In Pennsylvania, the disciplinary protections related to suspensions and/or expulsions from school afforded to special needs students generally begin after 10 consecutive days of suspension or 15 cumulative days of suspension in a given school year. Until one of those thresholds is crossed, the only protections from a suspension available to an eligible student are the same due process protections afforded to all students under Chapter 12 of the Pennsylvania Code as briefly discussed above. Once the threshold of 10 consecutive or 15 cumulative suspension days has been crossed, any further removals from school of an eligible student is considered a change in placement, which requires a manifestation determination meeting to take place before going forward with the proposed disciplinary removal from school. Again, while Section 504 does not have a specific manifestation determination requirement, there still must be some level of consideration as to whether there is a nexus between the behavior at issue and the student’s disability. A manifestation determination meeting allows a school district to meet this requirement under Section 504.
A manifestation determination requires the student’s Individualized Education Plan (IEP) Team to meet to review the behavior at issue in light of the student’s disability, and to determine whether the behavior was in fact a manifestation of the student’s disability by answering two very specific questions: (1) Was the conduct in question caused by, or have a direct and substantial relationship to, the child’s disability; and (2) Was the conduct in question the direct result of the district’s failure to implement the IEP? If the team answers yes to either question, the behavior is considered to be a manifestation of student’s disability, the student must be returned to the last agreed upon placement (or other placement mutually agreed to by the parents and district), and the school district may not proceed with any further disciplinary action. Moreover, for an IDEA eligible student the school district must also complete a Functional Behavior Assessment (“FBA”) and develop a Positive Behavior Support Plan (“PBSP”), or review and revise as may be appropriate an already existing PBSP. Although Section 504 does not explicitly require an FBA and PBSP be developed, it is clearly advisable for a school district to so under the same circumstances it would under the IDEA.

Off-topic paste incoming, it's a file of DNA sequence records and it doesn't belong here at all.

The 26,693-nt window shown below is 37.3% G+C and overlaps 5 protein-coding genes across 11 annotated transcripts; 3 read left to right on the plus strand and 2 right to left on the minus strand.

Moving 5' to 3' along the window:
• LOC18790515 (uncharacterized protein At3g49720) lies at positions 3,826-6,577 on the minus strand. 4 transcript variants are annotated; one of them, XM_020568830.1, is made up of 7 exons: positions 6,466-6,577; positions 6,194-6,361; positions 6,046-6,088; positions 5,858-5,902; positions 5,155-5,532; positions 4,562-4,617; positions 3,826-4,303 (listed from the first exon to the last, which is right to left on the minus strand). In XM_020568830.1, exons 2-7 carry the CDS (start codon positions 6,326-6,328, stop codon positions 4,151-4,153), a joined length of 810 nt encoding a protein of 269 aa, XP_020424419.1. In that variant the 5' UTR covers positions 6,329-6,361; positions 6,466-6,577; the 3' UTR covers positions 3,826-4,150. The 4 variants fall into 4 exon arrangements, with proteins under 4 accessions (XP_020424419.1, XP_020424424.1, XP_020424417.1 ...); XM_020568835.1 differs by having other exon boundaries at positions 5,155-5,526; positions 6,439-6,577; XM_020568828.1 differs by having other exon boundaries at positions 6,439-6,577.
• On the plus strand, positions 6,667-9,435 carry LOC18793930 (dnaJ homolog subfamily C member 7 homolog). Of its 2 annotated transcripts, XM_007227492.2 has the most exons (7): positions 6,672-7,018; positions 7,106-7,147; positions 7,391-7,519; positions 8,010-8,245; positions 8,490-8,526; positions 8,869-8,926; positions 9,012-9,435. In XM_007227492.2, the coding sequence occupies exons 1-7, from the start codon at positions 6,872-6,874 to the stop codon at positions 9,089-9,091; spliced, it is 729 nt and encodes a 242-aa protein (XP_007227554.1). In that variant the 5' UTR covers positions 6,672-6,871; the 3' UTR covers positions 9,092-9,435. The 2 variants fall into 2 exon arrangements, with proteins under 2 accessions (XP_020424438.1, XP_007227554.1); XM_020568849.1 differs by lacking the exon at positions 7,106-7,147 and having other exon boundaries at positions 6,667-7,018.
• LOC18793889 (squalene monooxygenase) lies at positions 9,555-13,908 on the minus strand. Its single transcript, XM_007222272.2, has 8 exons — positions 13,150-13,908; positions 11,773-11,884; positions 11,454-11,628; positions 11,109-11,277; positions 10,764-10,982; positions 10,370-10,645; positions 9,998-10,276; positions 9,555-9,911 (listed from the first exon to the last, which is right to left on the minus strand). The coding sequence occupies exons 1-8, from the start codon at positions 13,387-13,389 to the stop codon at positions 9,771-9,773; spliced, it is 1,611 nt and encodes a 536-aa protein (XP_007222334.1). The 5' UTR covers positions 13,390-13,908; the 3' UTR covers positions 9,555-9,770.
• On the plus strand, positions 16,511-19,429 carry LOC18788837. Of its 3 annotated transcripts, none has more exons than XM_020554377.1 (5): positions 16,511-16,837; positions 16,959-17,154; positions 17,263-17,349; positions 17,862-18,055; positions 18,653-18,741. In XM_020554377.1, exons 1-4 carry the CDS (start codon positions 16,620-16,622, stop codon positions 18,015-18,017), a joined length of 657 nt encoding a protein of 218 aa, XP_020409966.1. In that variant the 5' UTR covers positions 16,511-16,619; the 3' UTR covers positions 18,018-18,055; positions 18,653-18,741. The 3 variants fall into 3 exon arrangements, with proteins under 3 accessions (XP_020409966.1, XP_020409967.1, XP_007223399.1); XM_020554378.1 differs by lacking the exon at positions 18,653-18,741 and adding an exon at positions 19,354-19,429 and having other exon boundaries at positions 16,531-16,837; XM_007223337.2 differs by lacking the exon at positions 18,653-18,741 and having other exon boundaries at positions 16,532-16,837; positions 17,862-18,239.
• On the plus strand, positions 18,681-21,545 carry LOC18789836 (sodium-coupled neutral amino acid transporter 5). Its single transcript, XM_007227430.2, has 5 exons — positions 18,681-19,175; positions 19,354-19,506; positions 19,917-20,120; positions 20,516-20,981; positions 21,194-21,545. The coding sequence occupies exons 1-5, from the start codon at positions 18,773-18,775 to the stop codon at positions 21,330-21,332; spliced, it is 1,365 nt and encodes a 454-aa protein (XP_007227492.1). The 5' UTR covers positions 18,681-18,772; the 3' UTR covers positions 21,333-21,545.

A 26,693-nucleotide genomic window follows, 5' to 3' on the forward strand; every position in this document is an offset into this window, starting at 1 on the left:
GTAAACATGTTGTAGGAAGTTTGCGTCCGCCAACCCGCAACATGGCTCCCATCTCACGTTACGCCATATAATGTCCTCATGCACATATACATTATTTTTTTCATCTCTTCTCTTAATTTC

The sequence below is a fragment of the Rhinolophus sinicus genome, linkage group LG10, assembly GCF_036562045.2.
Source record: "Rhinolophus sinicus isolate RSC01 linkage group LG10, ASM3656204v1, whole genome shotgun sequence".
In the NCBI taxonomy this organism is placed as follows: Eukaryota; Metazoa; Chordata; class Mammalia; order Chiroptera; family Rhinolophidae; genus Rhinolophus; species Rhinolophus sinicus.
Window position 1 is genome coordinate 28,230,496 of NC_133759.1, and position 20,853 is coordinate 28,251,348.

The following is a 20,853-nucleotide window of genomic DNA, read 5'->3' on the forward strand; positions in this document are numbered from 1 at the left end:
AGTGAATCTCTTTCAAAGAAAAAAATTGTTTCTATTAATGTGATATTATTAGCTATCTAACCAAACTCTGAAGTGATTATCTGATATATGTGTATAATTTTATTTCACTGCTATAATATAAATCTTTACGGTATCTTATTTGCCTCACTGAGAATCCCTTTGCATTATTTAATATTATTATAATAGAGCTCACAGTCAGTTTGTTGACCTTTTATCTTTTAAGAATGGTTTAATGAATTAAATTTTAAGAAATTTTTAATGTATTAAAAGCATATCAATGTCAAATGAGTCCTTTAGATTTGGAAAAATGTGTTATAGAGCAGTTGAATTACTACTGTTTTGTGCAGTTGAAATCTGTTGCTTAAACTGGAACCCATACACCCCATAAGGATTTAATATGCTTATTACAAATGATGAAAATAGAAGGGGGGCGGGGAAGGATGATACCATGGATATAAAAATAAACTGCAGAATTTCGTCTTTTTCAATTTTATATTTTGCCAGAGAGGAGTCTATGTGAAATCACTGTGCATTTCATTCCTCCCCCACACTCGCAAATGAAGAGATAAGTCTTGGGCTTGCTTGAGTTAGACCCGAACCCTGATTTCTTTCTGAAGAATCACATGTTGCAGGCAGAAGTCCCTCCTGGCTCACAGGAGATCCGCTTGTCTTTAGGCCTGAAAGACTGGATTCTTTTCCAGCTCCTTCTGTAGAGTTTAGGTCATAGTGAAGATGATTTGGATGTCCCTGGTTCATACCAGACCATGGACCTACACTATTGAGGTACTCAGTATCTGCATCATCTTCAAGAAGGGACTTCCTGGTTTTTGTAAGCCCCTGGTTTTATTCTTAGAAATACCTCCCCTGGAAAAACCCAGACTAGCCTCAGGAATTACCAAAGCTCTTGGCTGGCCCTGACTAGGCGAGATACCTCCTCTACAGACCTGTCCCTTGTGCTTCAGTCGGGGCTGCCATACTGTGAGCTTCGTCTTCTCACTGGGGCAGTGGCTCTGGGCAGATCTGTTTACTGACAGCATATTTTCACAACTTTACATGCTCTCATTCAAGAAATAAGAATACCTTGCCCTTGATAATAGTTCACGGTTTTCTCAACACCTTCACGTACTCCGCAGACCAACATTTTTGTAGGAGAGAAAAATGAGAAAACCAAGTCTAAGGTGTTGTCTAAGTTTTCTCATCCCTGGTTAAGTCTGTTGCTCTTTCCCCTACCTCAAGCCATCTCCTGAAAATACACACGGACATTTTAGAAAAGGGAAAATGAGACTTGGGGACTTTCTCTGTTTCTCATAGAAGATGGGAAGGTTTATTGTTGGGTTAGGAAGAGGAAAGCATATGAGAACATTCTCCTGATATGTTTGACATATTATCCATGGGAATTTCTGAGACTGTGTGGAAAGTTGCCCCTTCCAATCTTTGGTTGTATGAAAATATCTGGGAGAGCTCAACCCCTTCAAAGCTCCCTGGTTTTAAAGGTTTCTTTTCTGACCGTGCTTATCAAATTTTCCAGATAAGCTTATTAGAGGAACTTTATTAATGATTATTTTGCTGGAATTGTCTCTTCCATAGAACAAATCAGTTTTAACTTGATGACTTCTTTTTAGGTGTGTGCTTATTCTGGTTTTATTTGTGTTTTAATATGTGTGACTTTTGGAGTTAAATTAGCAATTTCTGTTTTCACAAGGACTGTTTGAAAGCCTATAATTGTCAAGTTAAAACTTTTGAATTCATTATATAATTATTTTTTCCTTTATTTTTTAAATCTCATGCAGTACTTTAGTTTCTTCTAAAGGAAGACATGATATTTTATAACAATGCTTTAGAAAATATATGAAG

If the team answers no to both manifestation determination questions, then the behavior at issue is not considered a manifestation of the student’s disability, and the school district may proceed with disciplinary action so long as the student is still afforded the due process protections contained in Chapter 12. The school district must also provide the parents notice of its decision, from which the parents may disagree and request an expedited due process hearing to challenge the school district’s determination. However, during any dispute over the manifestation determination, the district may precede with the suspension or expulsion until the hearing officer issues a decision. Remember, even if a suspension or expulsion is permitted to go forward, a student eligible under the IDEA, is still entitled a free and appropriate public education (“FAPE”) during the period of disciplinary removal so long as the suspension or expulsion exceeds 10 days in a school year.